Both are very helpful when negotiating. High end individuals usually won't have to rush into a new job right away and will often do some intercontinental travel or large personal project between roles.


That's all fair. But, in this case, it was a role that was created specifically for me and they really did want me to get started right away.

And I did somewhat split the difference. I had drawn up a short list of vacation spots and, as soon as I got confirmation of the offer, I booked a trip for 2-3 weeks.So it's not like I started the next day. (I also needed to ramp down in my then current position.)


I’m with this one. I’ve been out of work for an extended period previously. It’s very stressful.

If it was with another job lined up, and I had money... oh I’d travel (still dream about Hawaii most nights since visiting. Ridiculous.), read, learn something, visit my family (rural ON), visit my girlfriends family (BC/the island), exercise and sleep long. Probably indulge in video games because I don’t often.

Yeah. Now I’m dreaming about two months off. If money’s not a problem, then enjoy your reclaimed time OP.


This is myself as well. I'm still working the job that I got right out of college. Even though I'm confident in my networking and programming ability, I would still be panicked into finding my next job immediately. If I had my next job lined up, however, I would be visiting family and friends, and likely traveling any practicing my photography. You're not offered that kind of extended leave often - I would certainly take advantage of it.

Well he said "between jobs", implying he already has another job.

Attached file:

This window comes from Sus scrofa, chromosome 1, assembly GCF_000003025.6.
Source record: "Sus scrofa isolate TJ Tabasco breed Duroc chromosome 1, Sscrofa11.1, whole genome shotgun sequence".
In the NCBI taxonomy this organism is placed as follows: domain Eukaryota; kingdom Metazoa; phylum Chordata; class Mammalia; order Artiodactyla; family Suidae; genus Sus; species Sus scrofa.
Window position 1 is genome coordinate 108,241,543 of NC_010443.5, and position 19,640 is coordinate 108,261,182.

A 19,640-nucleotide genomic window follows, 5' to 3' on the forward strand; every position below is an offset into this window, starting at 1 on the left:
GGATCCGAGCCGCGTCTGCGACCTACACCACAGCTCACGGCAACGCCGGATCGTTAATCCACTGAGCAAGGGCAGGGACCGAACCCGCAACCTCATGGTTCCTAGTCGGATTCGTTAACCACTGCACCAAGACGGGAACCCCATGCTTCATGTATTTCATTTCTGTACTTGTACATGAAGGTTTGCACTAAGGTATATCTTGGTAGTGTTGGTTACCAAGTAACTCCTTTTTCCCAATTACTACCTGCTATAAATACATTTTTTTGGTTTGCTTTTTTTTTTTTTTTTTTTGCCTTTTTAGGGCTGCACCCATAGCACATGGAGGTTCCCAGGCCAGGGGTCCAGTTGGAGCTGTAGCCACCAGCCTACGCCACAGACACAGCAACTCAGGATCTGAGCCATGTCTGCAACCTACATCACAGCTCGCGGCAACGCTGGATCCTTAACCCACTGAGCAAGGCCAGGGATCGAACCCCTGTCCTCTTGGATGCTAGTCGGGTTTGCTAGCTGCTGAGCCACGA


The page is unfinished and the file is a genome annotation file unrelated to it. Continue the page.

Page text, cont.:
I just did that this summer. I saw a bunch of friends, went out a lot made more friends, traveled around my state to see old friends...

But the thing that was most satisfying was committing to volunteer work every single week. People complain so much about social injustice and how we should tax this and that... Very few will open their pockets or put the time in to actually make a difference.


Personally I’d turn off my electronics, grab some books and go hiking in the wilderness. At least for a couple weeks. You may never get a chance to be this “unplugged” again.

To be less extreme, I'd go road tripping, carrying a camera and tablet/e-reader and not a laptop.

To me, the point would be to unplug. Carrying around a camera and tablet defeats the entire purpose.

The camera is because photography is fun and the tablet is for information which is invaluable on the road, especially in case of natural disasters like wildfires. (Twitter came in handy for avoiding wildfire closures on my last trip). You also need a way to contact your bank/credit card if you start getting declined.

Just uninstall all your social media apps!


Absolutely travel. Traveling solo is a hugely rewarding experience. Stay in hostels to meet other people and make friends. If money is tight, choose a cheap area. If you like outdoor adventuring, combine it with rock climbing or summiting some mountains. (I can provide recommendations if you want)

I had a similar situation, I just ran, hit the gym, dated and learned Clojure. Great times take me back.